Posted on March 19, 2009 by Bill
I overheard someone asking for “the best of the best practices.” This just goes to show you that many so-called “best practices” are just noise. Sure, they may have been valuable for the company that first discovered them. But over time as the practices were passed around from one company to the next, the sharp edges that made them effective were worn down. By the time they reached mainstream and were called best practices, they had been reduced to “safe practices” or “boring practices.”
At best, best practices are simply minimal requirements. Best practices are to effective strategy as Wikipedia is to curing cancer – it’s a starting point. Never lull yourself into believing the pleasing (but false) notion that best practices will cure what ails you. You’ve got to go well beyond best practices and forge your own niche.
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Posted on March 17, 2009 by Bill
Employees who are schooled only in company policies will never learn. Principles make for better teachers. That’s why Principles rule the school.
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Posted on March 13, 2009 by Bill
It’s time once again for another stirring rendition of Seinfeld on Marketing. In this episode, Kramer is talking to Jerry about helping out a local hospital by pretending he has a diseases and allowing the medical students to practice diagnosing it. But when Kramer is given the chance to act out the symptoms of gonorrhea, he feels slighted. He feels that gonorrhea is only “a little burn” and does not show his true range as an actor. In this scene, Jerry is talking to Kramer about how he can still make his small acting part work:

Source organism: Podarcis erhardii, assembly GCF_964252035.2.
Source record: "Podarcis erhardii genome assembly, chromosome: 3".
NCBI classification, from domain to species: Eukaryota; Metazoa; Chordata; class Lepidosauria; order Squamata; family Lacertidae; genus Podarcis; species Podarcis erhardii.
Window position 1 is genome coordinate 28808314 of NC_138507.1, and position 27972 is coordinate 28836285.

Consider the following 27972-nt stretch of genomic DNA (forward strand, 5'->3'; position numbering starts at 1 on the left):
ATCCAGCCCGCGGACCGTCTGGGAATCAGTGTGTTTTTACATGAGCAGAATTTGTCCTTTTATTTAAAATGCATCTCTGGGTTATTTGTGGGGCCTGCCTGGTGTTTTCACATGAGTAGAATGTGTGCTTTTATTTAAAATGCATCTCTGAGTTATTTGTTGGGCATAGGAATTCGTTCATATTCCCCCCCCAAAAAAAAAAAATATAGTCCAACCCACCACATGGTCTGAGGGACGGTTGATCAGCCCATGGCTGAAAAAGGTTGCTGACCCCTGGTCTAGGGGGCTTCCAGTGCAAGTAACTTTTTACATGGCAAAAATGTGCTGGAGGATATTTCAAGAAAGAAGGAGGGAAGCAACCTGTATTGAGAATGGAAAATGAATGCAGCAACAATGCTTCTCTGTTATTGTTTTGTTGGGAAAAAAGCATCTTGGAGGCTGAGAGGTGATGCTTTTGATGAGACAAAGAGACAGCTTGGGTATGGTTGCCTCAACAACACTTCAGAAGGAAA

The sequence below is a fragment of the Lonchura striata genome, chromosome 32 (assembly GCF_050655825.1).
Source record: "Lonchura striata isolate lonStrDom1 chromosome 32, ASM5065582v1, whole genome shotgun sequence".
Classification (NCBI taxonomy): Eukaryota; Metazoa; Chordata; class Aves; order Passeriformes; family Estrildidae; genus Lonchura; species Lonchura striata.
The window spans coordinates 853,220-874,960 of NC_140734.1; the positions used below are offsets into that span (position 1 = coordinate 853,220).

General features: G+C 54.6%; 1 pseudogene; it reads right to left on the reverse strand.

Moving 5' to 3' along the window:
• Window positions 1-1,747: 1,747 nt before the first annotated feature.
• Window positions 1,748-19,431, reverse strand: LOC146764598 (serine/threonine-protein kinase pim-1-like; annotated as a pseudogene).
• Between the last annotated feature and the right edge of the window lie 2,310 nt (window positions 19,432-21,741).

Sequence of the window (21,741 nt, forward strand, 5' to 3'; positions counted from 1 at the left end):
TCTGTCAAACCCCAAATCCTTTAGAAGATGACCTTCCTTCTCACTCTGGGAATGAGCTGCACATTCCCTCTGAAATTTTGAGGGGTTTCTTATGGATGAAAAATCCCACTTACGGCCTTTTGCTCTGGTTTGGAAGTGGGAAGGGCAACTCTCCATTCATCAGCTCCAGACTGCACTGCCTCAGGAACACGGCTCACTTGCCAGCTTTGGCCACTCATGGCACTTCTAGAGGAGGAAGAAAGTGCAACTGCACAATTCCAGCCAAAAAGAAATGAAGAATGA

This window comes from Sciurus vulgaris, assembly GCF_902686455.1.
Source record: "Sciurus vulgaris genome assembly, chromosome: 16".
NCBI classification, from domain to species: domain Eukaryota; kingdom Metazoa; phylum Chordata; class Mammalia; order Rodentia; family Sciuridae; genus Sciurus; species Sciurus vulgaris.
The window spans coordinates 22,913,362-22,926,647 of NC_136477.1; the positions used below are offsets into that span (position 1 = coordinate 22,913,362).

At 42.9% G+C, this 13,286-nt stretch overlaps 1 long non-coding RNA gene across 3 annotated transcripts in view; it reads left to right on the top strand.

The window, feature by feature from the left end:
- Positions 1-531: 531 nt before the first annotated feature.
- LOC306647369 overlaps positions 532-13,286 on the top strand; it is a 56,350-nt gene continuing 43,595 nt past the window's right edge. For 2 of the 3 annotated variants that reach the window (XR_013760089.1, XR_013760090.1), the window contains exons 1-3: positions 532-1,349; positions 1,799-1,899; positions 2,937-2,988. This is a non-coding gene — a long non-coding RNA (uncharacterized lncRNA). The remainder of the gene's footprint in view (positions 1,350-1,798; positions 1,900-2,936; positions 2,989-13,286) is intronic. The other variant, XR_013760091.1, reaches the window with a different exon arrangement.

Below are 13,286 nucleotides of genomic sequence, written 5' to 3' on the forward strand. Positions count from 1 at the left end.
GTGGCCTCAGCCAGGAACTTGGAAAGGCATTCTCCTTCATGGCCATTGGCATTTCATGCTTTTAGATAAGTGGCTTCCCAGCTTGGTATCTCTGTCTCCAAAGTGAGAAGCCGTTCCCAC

KRAMER: See, showmanship. Maybe that’s what my gonorrhea is missing.
JERRY: Yes! Step into that spotlight and belt that gonorrhea out to the back row.
KRAMER: Yes, yes I will! I’m gonna make people feel my gonorrhea, and feel the gonorrhea themselves.
All things being equal, STD’s are a hard sell. Maybe you have something equally hard to sell – pimple cream or the Snuggie (it’s just a backwards robe, people). Or maybe you are trying to sell an idea – like convincing your boss that investing in SEO would benefit the company or encouraging a tribe to rallying around your idea.
Whatever you are selling, make others feel your idea, and feel it themselves. In essence, we all want to feel – to feel a connection to something that helps them to grow, to learn, to aspire, to understand and to make their world better. JFK was good at making others feel a connection and so is Steve Jobs.
So the next time you give a presentation, write an ebook or present your product to a prospective customer don’t forget to inject feeling into what you do and belt it out to the back row!
This post is part of an ongoing series, Seinfeld on Marketing.
Photo credit: simplybecka
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Posted on March 9, 2009 by Bill
On the weekend I found myself in my favorite local restaurant, Café Rio. I gleefully strolled up to the counter to pickup my phone-in order with a smile on my face, a gut ready to be satisfied (I could literally feel my stomach sucking up against my spine) and unfortunately an empty spot in my back pocket where my wallet should go (doh!).